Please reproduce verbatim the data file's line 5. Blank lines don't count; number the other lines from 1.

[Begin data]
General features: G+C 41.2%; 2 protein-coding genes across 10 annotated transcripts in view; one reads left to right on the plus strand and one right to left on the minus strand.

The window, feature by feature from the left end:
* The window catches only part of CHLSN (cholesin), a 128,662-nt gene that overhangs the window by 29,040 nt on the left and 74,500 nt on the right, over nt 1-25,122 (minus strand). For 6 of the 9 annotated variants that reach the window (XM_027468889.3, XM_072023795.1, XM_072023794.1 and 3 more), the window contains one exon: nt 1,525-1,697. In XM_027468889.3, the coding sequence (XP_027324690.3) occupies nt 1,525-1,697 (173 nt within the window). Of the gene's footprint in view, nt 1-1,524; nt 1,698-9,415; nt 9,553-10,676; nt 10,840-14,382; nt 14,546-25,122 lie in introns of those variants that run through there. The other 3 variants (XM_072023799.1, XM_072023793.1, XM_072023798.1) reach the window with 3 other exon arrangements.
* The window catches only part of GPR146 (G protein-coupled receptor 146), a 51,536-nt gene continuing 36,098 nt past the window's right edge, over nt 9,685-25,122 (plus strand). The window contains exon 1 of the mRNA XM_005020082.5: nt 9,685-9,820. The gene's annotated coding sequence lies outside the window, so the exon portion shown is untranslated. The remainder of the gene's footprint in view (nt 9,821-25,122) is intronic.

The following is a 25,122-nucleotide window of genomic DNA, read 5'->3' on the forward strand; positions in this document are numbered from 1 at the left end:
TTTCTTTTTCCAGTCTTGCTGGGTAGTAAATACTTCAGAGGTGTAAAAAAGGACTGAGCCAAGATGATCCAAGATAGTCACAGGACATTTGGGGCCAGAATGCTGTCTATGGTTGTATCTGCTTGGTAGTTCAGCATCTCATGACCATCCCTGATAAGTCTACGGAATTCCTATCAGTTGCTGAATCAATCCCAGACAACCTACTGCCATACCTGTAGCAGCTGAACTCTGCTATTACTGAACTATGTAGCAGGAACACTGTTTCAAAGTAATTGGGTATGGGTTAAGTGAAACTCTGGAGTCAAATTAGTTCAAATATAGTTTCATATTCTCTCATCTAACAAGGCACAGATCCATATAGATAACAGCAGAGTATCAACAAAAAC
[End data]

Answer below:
The following is a 25,122-nucleotide window of genomic DNA, read 5'->3' on the forward strand; positions in this document are numbered from 1 at the left end: